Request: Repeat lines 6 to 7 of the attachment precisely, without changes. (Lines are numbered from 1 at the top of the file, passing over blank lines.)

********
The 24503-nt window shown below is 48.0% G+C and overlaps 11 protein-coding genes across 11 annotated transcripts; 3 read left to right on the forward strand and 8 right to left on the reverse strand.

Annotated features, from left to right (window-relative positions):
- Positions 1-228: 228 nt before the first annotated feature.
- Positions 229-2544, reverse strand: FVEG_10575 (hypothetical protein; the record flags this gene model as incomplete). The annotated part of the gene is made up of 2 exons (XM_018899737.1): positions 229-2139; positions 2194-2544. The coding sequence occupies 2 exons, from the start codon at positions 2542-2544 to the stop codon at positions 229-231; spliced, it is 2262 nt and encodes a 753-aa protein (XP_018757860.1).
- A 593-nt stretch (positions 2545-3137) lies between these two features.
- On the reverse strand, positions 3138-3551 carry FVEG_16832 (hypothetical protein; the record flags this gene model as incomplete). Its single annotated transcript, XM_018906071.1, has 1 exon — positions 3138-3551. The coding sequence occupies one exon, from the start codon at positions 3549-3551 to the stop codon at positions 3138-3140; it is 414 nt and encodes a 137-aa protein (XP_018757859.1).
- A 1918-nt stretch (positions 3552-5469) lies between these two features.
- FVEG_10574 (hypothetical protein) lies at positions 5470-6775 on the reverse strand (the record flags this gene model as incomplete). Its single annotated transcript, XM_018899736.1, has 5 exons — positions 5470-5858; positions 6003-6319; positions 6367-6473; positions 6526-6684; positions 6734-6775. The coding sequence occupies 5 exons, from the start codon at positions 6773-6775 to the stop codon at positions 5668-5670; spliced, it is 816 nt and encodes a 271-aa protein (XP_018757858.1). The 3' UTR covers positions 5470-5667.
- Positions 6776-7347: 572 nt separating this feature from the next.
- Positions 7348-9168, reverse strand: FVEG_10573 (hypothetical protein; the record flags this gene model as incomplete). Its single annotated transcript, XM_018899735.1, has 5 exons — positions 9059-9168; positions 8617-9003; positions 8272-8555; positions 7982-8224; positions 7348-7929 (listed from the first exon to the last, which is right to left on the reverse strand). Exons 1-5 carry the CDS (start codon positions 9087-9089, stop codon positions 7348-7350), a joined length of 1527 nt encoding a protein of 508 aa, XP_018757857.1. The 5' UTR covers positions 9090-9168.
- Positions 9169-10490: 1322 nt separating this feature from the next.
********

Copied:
- On the reverse strand, positions 3138-3551 carry FVEG_16832 (hypothetical protein; the record flags this gene model as incomplete). Its single annotated transcript, XM_018906071.1, has 1 exon — positions 3138-3551. The coding sequence occupies one exon, from the start codon at positions 3549-3551 to the stop codon at positions 3138-3140; it is 414 nt and encodes a 137-aa protein (XP_018757859.1).
- A 1918-nt stretch (positions 3552-5469) lies between these two features.